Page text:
Last year, the incidence of suicides among U.S. military personnel increased by 15%, raising concerns among senior authorities. They called for additional effort to change the tragic trend.

There were 580 suicides last year, up from 504 the year before, according to figures released on Thursday, Sept. 30.

“The findings are troubling,” said Defense Secretary Lloyd Austin. “Suicide rates among our service members and military families are still too high, and the trends are not going in the right direction.”

In the U.S. military, suicide has been an issue for a long time. Military officials have said they thought the COVID-19 pandemic was increasing pressure on an already stressed force. In addition, the causes of committing suicide are complicated and not understandable.

According to a behavioral survey, several personal issues, including financial and marital stress, are related to military suicides.

In Army National Guard troops, suicides increased about 35%, from 76 in 2019 to 103 in 2020. A nearly 20% rise in similar cases was seen in the active-duty Army.

Suicides increased more than 30% in Marine Corps, from 47 to 62, while the deaths went from 9 to 10 in the Marine Corps Reserves.

Meanwhile, suicides cases decreased from 81 to 79 in the Navy. The Air Force had no change with 109 cases.

For many years, military officials have been trying to minimize apprehension about seeking mental health support.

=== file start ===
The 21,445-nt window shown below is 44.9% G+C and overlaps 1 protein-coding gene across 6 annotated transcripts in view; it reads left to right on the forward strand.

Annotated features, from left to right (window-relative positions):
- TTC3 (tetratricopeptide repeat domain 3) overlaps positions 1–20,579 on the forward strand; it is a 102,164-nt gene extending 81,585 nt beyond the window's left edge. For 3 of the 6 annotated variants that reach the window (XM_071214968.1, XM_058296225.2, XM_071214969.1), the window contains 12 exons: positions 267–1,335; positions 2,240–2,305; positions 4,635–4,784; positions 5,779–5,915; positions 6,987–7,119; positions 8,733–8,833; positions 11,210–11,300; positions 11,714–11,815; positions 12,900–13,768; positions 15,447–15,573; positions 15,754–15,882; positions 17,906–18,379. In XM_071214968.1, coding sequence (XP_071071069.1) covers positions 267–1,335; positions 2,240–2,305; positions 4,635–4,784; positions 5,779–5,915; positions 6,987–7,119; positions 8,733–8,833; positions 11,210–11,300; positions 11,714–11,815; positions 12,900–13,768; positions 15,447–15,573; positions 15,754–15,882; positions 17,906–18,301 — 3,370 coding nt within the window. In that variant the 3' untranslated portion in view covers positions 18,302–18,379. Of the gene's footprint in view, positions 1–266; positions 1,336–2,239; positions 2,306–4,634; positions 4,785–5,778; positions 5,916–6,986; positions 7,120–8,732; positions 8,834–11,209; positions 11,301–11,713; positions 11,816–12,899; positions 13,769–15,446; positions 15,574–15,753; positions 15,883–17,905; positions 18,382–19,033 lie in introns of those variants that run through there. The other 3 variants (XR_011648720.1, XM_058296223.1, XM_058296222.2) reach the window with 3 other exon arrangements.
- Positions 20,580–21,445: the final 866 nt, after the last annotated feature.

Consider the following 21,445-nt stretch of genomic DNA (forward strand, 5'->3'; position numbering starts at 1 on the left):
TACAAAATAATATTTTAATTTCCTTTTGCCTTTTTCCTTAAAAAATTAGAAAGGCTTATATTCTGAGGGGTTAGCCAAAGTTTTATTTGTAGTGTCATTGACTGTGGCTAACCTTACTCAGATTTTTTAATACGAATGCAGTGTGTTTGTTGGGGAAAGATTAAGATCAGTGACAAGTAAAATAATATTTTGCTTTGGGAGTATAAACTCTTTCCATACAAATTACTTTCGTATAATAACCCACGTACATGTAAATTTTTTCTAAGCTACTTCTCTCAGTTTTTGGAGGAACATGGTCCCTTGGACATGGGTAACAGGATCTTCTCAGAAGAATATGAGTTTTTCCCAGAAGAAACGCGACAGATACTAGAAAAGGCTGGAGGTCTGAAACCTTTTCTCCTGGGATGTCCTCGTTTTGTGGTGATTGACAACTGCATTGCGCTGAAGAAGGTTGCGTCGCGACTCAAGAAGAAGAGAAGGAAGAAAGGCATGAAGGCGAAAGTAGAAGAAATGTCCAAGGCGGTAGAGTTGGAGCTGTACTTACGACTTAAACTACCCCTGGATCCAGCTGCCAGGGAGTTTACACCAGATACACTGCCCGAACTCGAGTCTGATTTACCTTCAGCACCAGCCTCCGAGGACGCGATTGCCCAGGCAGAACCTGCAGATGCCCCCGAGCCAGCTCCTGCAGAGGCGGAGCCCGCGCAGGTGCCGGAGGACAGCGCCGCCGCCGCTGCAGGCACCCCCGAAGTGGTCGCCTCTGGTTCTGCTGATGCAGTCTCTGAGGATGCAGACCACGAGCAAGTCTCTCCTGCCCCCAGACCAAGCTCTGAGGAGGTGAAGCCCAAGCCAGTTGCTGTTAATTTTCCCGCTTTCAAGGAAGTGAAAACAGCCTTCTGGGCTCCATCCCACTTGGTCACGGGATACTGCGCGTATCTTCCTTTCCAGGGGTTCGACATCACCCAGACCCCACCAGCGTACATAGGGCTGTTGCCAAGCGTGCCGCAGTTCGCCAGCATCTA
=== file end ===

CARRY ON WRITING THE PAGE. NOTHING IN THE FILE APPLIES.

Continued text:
According to the Associated Press, in a notably public declaration last year, Gen. John Hyten, vice chairman of the Joint Chiefs of Staff, stated he needed counseling from a psychiatrist while leading U.S. Strategic Command from 2016 to 2019, according to

Army authorities described suicide as a big concern for the service on Thursday, Sept. 30, stressing that the tendency has increased for the past five years.

According to the Pentagon, enlisted male military members under the age of 30 were the most likely to commit suicide. Men under 30 accounted for around 63 percent of suicide deaths, despite accounting for fewer than 42 percent of the entire force.

John Kirby, the Pentagon’s press secretary, promised to increase assistance for military personnel and veterans to enhance their mental health and quality of life. As a result, the Pentagon and the Department of Veterans Affairs collaborate to reverse the sad tendency.

“We must redouble our efforts to provide all of our people with the care and the resources they need to reduce stigmas and barriers to that care, and to ensure that our community uses simple safety measures and precautions to reduce the risk of future tragedies,” said Kirby according to One America News Network.

“We’ll continue to work swiftly and urgently in close collaboration with our partners at the Department of Veterans Affairs,” he went on to say.

According to a report released in June, about 30,000 U.S. veterans and troops have committed suicide since 2001.

Sign up to receive our latest news!

  • SMS / PHONE

    By submitting this form, I agree to the terms.